But I love me some tunes, yes I do.
Since I don’t have an iPod (unlike some people), I can’t play “Random Ten,” the blogmeme/game that Rox, its creator, has now decided is uncool. Whatever.
But I’ll almost always have something on the box when I drive. When I’m alone in the car, I can play whatever crap I like at whatever volume I like - and my volume knob goes all the way to 11 - without driving She Who Must Be Obeyed to the point of distraction. The Missus is not a fan of Miles Davis (at least, not “Bitches Brew” Miles Davis) or of Frank Zappa, particularly, so when I’m by myself in the car, I wail. Hey, it’s not like we got married because we had identical musical tastes, OK?
This week, I’ve been enjoying the soundtrack to Garden State. I normally avoid soundtracks that consist of random compilations of contemporary popular songs, mainly because so often they have little to do with the movie - they’re just excuses to throw a mish-mash of tunes together in the hopes that the movie will help sell the whole stinking pile. Me, I’m a Bernard Herrmann - Danny Elfman soundtrack kind of guy. I like ’tracks that were written for a movie as an organic whole. Check out Bernie’s work in North by Northwest, Vertigo, Psycho, The Day The Earth Stood Still, Obsession, Journey To The Centre Of The Earth, and Taxi Driver (immediately after the completion of which he keeled over, stone dead). Bernie was The Master. And Danny (remember Oingo Boingo?) is the Worthy Disciple. Think Batman. Think Pee Wee Herman’s Big Adventure. Think Beetlejuice.
But Zach Braff has achieved the (almost) impossible. He has cobbled together what is mostly a group of disparate indie-pop songs - from groups like The Shins and Coldplay - into a soundtrack that really works, that’s an integral part of the movie. After seeing the scene in which Braff, Natalie Portman, and Peter Sarsgaard stand at the edge of the Bottomless Pit in the pouring rain, I’ll never hear Simon and Garfunkel’s “The Only Living Boy In New York” quite the same way again.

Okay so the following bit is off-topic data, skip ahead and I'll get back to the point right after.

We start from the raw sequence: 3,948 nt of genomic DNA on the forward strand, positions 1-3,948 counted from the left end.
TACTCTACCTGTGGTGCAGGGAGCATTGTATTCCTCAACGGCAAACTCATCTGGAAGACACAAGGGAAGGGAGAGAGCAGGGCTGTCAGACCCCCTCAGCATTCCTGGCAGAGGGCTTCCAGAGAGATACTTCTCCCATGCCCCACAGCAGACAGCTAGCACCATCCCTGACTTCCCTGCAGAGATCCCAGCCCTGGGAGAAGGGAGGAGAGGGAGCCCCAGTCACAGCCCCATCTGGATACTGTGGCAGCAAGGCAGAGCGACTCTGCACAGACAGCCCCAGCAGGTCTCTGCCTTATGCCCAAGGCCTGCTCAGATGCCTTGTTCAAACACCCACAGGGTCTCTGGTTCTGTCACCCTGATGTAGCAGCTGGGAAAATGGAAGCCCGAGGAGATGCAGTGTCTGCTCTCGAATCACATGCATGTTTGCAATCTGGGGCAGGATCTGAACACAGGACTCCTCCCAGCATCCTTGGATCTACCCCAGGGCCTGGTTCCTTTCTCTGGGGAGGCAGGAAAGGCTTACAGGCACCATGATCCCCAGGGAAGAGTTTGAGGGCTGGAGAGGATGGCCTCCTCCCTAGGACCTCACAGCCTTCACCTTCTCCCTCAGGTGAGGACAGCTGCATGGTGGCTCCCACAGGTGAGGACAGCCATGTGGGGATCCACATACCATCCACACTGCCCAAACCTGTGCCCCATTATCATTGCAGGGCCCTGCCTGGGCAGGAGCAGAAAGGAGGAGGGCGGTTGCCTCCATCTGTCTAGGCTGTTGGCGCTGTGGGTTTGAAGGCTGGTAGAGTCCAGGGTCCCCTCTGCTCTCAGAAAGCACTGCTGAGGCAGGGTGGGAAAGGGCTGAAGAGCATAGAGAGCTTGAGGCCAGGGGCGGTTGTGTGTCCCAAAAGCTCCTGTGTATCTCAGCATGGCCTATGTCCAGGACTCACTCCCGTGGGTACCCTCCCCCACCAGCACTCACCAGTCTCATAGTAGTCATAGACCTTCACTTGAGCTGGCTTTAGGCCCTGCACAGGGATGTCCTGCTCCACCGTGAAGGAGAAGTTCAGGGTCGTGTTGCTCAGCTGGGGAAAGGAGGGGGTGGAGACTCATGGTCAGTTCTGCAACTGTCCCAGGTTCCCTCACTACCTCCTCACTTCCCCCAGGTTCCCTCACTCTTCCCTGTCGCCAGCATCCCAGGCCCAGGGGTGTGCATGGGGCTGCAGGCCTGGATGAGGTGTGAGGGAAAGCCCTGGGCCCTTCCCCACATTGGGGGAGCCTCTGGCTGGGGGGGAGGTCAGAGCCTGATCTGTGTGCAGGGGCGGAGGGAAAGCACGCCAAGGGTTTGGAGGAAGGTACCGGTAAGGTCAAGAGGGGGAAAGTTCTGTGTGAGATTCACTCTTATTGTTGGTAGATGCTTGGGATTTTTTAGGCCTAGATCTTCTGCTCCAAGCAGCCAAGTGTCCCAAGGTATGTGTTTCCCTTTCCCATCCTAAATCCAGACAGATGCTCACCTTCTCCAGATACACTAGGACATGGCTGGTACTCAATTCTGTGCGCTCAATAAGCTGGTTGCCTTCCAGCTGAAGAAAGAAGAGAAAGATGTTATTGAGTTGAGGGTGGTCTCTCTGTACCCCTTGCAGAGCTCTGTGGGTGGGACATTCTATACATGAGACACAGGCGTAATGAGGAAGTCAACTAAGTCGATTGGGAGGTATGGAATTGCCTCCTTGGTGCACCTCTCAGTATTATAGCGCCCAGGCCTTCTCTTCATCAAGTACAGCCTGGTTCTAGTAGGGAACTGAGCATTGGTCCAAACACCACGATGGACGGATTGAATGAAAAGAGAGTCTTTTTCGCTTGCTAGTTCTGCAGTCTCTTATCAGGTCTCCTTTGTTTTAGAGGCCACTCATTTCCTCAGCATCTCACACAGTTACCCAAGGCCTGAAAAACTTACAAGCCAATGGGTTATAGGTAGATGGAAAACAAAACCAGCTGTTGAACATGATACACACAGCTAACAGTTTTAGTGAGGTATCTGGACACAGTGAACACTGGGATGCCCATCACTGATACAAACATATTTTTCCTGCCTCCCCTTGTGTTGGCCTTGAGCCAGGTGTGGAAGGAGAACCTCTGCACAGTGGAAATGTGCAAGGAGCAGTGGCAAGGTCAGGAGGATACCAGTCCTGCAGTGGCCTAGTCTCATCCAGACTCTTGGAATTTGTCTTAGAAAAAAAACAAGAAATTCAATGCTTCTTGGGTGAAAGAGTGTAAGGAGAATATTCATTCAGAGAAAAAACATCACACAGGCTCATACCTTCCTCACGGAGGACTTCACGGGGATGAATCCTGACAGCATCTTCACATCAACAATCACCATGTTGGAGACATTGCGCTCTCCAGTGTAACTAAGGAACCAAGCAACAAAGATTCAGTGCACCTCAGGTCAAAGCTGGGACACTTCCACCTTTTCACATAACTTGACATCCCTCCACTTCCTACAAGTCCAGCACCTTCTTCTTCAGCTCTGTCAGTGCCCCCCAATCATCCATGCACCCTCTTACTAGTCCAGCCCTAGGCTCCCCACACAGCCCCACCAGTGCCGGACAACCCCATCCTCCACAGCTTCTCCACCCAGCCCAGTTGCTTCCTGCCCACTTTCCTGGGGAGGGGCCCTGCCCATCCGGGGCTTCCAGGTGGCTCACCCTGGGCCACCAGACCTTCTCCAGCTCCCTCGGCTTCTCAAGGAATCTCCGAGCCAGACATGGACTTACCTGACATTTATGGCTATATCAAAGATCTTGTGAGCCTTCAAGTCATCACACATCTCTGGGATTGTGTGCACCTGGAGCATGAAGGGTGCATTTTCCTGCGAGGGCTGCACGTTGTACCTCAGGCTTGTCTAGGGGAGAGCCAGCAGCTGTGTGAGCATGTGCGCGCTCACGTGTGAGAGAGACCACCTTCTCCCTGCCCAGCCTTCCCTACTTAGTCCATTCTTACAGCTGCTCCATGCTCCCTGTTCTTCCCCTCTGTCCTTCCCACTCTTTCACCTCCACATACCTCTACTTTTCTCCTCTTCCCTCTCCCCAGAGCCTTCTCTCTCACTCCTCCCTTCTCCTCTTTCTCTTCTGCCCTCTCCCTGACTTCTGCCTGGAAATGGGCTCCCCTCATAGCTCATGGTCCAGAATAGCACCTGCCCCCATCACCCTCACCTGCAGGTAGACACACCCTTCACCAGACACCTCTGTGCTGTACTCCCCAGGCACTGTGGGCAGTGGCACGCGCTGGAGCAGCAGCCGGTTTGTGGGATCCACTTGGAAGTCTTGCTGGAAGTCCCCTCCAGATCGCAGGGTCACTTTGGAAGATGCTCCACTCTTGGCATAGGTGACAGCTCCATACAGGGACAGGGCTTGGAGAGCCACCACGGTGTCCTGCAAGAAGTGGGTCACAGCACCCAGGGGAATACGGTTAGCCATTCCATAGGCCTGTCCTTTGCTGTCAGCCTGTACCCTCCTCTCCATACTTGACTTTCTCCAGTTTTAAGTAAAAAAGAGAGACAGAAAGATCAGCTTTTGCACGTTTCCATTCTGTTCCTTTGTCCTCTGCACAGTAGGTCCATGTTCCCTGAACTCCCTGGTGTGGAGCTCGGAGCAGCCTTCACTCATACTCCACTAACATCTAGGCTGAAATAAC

The other CD I’ve been listening to is From Avenue A To The Great White Way: Yiddish and American Popular Songs From 1914-1950, a compilation that traces the remarkable influence of Yiddish theatre and vaudeville on the development of the mid-20th century popular music culture. It’s fascinating stuff.
One example. Many of my (ahem) older readers will be familiar with “And The Angels Sing,” a tune that was a huge hit for Benny Goodman, with Martha Tilton singing Mercer’s lyrics. Mercer so loved the song that it is his epitaph: his gravestone in Savannah reads simply, “And The Angels Sing.”
We meet, and the angels sing,
The angels sing the sweetest song I ever heard.
You speak, and the angels sing -
Or am I breathing music into ev’ry word?
But the tune that was the basis for “And The Angels Sing” was Ziggy Elman’s “Frailach in Swing,” recorded in 1938 and in turn based on “Der Shtiller Bulgar” (“The Quiet Bulgar”), an old klezmer dance. The Avenue A CD juxtaposes a 1918 recording of “Der Shtiller Bulgar” with Mildred Bailey’s version of “Angels,” and it’s a revelation.
There’s also “Yosel,” a Yiddish vaudeville classic that moved into mainstream American pop music as “Joseph, Joseph.” But when I listened to it the other day, I got that nagging feeling that I’d heard that music before, in a completely different context. And finally, it came to me. The opening bars of “Yosel” are echoed in the first riff of Fishbone’s “When Problems Arise,” from their 1996 CD In Your Face. Hah!
Fishbone: Bringing you the proud tradition of Yiddish theatre! Whodathunkit?